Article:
The University of Wisconsin - Platteville reclamation program major officially started in the fall semester, 1980. It was an outgrowth of the interdisciplinary Environmental Studies minor that started in 1970 with the help of Dr. Roger Higgs who chaired a committee of interested faculty. That program was administratively housed in Biology.
Dr. Harold Willis, Chairman of Biology, lobbied for a Reclamation major to replace the Environmental Studies minor. A program was developed based on a nationwide questionnaire and input from about 100 students.The student input was chaired and promoted by the Soil Conservation-Agronomy Club.
Dr. Willis initially directed the major prior to leaving academia. Dr. Ed Nuhfer, Geology, directed the major from fall 1981 until 1991. During Dr. Nuhfer's tenure, the Reclamation Club formed a student chapter of the American Society of Mining and Reclamation (ASMR) at the National ASMR meeting in Owensboro, Kentucky in 1984. During that time period several Reclamation students gave student papers at professional meetings. Dr. Kenneth Kilian, Soils, was the acting director for one year in the late 1980's while Dr. Nuhfer was on a sabbatical.
In 1991, Dr. Roger Higgs, Soils and Crops, was recruited by the UW-Platteville administration to direct the major. There were 25 majors at that time. It was apparent to the Reclamation Council, an interdisciplinary faculty council that guides the program, that additional support was needed. An ex officio student representative was added to the Reclamation Council in 1991. Students suggested several ideas, which were adopted into the curriculum. The student involvement and interest in the evolution of the reclamation major cannot be underestimated. By 1996-97 there were 75 majors in Reclamation.
Several curricular changes had occurred between 1991 and 1997 including the addition of a required GIS course, reclamation revegetation, a chemistry option, more alternative courses, and a spring reclamation demonstration field trip. Incredibly, UW-P had not assigned any faculty teaching time to the program. All teaching, advising and administering had been performed on an overload basis by faculty.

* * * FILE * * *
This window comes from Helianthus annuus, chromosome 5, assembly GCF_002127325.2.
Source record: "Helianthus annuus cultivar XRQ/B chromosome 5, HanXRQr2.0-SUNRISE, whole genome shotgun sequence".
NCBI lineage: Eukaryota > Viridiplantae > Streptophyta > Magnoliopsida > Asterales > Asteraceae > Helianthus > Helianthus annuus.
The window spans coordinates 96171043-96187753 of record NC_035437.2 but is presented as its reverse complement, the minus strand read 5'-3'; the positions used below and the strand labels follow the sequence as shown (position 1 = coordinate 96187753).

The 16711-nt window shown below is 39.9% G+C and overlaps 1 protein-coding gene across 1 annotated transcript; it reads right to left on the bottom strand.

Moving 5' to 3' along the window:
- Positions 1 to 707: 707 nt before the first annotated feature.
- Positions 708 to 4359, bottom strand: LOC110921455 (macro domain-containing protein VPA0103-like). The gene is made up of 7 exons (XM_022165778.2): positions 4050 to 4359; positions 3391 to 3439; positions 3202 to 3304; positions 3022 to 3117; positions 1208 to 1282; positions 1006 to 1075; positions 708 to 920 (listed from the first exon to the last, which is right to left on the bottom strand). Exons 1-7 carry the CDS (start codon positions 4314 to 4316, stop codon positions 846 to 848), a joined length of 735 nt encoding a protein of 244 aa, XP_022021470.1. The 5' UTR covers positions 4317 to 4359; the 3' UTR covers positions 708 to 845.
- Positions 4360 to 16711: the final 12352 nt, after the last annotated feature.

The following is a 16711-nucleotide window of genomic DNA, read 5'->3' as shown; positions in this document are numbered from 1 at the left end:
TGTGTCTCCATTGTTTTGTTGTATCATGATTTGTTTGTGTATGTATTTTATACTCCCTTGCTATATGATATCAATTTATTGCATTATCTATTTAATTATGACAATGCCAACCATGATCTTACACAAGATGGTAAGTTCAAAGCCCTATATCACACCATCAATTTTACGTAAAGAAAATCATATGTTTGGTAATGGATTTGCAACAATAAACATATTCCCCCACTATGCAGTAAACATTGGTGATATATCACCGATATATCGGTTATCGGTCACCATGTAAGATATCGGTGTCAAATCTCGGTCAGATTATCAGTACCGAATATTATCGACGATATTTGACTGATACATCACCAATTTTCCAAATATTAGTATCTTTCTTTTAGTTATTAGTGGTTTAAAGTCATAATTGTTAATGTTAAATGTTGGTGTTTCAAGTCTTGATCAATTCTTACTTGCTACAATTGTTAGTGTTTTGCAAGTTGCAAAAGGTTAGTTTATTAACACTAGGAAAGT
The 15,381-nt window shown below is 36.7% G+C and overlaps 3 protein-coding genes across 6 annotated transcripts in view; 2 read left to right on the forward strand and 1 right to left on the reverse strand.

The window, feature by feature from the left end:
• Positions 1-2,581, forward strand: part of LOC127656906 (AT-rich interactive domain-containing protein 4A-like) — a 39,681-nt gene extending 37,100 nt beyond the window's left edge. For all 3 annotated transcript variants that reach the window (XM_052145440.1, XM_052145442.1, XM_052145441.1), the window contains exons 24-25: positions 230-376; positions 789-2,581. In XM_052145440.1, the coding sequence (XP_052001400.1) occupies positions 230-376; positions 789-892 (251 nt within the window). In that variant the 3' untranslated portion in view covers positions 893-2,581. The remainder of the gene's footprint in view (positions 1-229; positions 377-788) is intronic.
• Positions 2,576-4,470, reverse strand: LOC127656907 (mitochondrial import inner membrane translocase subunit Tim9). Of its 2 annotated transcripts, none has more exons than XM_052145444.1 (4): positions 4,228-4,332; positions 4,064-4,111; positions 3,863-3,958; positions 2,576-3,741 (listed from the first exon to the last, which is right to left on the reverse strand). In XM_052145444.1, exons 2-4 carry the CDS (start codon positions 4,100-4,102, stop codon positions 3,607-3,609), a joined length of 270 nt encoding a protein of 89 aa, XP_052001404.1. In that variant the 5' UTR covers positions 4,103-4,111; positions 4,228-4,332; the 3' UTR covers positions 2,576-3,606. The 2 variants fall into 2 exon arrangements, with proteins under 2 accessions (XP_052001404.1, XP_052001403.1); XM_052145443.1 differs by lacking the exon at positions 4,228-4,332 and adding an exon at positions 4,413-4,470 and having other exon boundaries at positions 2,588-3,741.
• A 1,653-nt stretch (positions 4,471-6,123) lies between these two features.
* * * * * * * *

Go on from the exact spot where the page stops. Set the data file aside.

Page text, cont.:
Based on years of large student numbers and good job placement in reclamation-related careers, the administration approved the hiring of a reclamationist to teach the courses and administer the program. Beginning July 1, 1999, Dr. Tom Hunt, with twenty years of reclamation experience, began as Reclamation Director. Dr. Hunt was the first true reclamationist to head the program.
In 1999, the Reclamation program received a room to call its own. Russell 127 is the first designated Reclamation/Crops Laboratory and 129A is the Land Mapping Laboratory, dedicated in
part to Reclamation.
In order to reflect changes in the field of applied environmental science and student interests, the Reclamation Program changed its name to Reclamation, Environment and Conservation in 2002 (REC for short; with the R standing for both Reclamation and Restoration). This name changed reflected that the program was more than just reclamation. Currently, many students go on to do ecological restoration, environmental management, and soil conservation. A few students still go on to do traditional reclamation jobs, such as reclaiming drastically disturbed land after coal mining.
In the Fall of 2005 the Reclamation program celebrated its 25th Anniversary. Many REC alumni returned to the university to celebrate and reminisce.
In 2013, Dr. Yari Johnson became Director of the Reclamation, Environment and Conservation program.